Craig Rosenbaum | July 31, 2017 | Brain Injury
After having suffered a traumatic brain injury and worked your way through the recovery process, on if your first goals may be to return to work. If you are able to do so, count yourself fortunate; many of those that we here at Rosenbaum and Rosenbaum, P.C. have worked with after sustaining similar injuries are never able to resume their careers. Yet few brain injuries fail to produce at least some lasting effects. These problems may affect your ability to do your job in the same manner you once did. Is an employer required to by sympathetic of that?
According to the Office of Employment Disability Policy, yes. It cites the fact that brain injuries as a disability under the American’s with Disabilities Act. This legislation prohibits employers from discriminating against you based on your injury. If, for example, you are seeking a new job, the ADA only requires that you disclose that you have suffered a TBI if you believe that you are going to need workplace accommodations. Yes, an employer may ask you to submit to a medical exam if one is believed to be necessary to perform a job, yet you do not have to agree to it until after you have conditionally been offered it.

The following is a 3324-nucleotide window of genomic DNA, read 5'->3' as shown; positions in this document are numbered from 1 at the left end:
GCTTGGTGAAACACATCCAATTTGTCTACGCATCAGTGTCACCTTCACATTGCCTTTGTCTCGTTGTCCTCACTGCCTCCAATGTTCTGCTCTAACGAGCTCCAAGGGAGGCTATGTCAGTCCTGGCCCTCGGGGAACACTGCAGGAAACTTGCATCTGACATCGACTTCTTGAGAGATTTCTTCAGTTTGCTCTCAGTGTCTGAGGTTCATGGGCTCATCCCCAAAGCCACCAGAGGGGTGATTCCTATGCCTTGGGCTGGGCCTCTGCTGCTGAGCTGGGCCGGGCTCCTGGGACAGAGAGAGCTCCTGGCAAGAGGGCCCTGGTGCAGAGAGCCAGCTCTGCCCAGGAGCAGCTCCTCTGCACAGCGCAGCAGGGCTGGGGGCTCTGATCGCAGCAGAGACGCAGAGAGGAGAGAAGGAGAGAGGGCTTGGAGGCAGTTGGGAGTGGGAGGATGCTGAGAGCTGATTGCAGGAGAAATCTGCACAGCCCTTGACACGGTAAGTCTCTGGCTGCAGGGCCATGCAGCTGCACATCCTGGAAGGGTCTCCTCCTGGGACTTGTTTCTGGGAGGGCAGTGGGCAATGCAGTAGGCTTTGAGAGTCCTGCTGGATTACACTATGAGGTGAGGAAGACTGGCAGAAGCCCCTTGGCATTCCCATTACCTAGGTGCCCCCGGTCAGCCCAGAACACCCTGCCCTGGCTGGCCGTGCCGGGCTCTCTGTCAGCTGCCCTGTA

If you are returning to your job, your employer is required to make whatever accommodations are necessary to allow you to perform it. That includes making modifications to an office space to accommodate any physical limitations you are now dealing with, as well as offering additional resources to help make completing your daily workflow manageable. Plus, your employer is required to be flexible with your work schedule as you re-acclimate to work environment.
You can find more information on resuming your life after a brain injury here on our site.